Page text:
No consistent evidence for association between mtDNA variants and Alzheimer disease.
Hudson G., Sims R., Harold D., Chapman J., Hollingworth P., Gerrish A., Russo G., Hamshere M., Moskvina V., Jones N., Thomas C., Stretton A., Holmans PA., O'Donovan MC., Owen MJ., Williams J., Chinnery PF., GERAD1 Consortium None.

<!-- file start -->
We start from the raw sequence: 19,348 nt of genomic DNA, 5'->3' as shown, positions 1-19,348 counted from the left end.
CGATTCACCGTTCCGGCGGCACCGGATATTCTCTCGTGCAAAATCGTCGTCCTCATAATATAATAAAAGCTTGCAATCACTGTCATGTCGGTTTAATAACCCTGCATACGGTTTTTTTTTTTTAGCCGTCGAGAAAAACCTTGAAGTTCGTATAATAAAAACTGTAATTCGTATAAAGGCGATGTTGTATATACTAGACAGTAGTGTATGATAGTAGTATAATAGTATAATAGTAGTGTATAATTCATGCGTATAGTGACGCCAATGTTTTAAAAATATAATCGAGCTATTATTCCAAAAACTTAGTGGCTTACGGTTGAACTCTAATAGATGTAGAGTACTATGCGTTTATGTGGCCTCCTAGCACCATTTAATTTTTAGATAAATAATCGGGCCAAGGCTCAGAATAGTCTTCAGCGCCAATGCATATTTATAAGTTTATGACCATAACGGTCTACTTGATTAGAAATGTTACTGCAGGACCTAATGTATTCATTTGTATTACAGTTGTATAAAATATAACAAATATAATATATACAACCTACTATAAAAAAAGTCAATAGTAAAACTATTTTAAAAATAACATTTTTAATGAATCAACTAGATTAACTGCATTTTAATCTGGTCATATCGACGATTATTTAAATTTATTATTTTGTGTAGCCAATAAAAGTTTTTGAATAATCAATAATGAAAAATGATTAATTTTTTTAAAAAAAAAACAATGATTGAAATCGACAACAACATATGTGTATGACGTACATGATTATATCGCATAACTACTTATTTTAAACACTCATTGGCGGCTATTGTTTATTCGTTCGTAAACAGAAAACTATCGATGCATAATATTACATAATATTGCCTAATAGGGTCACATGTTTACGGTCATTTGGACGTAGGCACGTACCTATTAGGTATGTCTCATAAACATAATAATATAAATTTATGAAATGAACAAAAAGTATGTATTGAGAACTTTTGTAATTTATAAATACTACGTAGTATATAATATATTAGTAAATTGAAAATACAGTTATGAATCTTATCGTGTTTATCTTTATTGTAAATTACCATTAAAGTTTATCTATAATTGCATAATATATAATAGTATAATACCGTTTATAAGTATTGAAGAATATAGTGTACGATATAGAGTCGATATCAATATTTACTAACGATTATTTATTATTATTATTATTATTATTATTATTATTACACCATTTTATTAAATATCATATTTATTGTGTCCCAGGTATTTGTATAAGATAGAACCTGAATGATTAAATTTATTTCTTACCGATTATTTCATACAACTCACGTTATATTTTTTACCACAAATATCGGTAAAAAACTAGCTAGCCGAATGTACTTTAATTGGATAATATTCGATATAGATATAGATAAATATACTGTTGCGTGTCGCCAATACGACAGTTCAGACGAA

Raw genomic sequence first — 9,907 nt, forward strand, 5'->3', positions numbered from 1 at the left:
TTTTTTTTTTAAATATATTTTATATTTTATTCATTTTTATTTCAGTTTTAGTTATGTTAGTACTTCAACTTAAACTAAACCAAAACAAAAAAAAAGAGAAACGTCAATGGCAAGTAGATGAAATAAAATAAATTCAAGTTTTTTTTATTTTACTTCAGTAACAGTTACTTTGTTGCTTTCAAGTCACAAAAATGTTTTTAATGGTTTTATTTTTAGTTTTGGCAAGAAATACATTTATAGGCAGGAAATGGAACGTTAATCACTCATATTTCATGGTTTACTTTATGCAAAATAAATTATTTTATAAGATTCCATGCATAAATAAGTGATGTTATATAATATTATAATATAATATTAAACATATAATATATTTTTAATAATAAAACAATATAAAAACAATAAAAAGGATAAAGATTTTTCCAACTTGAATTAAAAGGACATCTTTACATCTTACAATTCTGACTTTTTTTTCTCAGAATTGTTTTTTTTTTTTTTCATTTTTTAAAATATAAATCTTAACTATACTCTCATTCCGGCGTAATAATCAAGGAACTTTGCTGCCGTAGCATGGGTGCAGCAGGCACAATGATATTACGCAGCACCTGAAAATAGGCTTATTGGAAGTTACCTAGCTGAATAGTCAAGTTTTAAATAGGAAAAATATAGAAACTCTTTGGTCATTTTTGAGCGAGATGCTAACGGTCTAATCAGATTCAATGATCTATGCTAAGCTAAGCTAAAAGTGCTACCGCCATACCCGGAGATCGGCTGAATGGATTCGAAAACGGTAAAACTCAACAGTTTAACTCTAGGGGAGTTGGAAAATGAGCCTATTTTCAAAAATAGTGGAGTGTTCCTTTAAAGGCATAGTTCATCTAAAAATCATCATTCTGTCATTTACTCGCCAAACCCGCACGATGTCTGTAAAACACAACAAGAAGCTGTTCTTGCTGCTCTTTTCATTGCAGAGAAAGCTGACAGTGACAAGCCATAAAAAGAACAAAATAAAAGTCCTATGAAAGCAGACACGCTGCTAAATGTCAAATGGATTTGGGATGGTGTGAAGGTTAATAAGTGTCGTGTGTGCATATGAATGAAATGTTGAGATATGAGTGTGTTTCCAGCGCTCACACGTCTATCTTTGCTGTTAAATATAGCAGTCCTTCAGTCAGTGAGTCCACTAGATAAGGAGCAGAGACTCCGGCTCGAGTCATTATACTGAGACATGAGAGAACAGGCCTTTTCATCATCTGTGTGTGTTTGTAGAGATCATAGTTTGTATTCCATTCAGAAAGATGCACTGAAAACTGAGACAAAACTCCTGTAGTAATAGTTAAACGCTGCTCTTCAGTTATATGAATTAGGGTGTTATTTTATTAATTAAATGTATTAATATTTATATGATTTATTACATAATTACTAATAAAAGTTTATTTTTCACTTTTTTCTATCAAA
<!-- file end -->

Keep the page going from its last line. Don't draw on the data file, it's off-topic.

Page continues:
OBJECTIVE: Although several studies have described an association between Alzheimer disease (AD) and genetic variation of mitochondrial DNA (mtDNA), each has implicated different mtDNA variants, so the role of mtDNA in the etiology of AD remains uncertain. METHODS: We tested 138 mtDNA variants for association with AD in a powerful sample of 4,133 AD case patients and 1,602 matched controls from 3 Caucasian populations. Of the total population, 3,250 case patients and 1,221 elderly controls met the quality control criteria and were included in the analysis. RESULTS: In the largest study to date, we failed to replicate the published findings. Meta-analysis of the available data showed no evidence of an association with AD. CONCLUSION: The current evidence linking common mtDNA variations with AD is not compelling.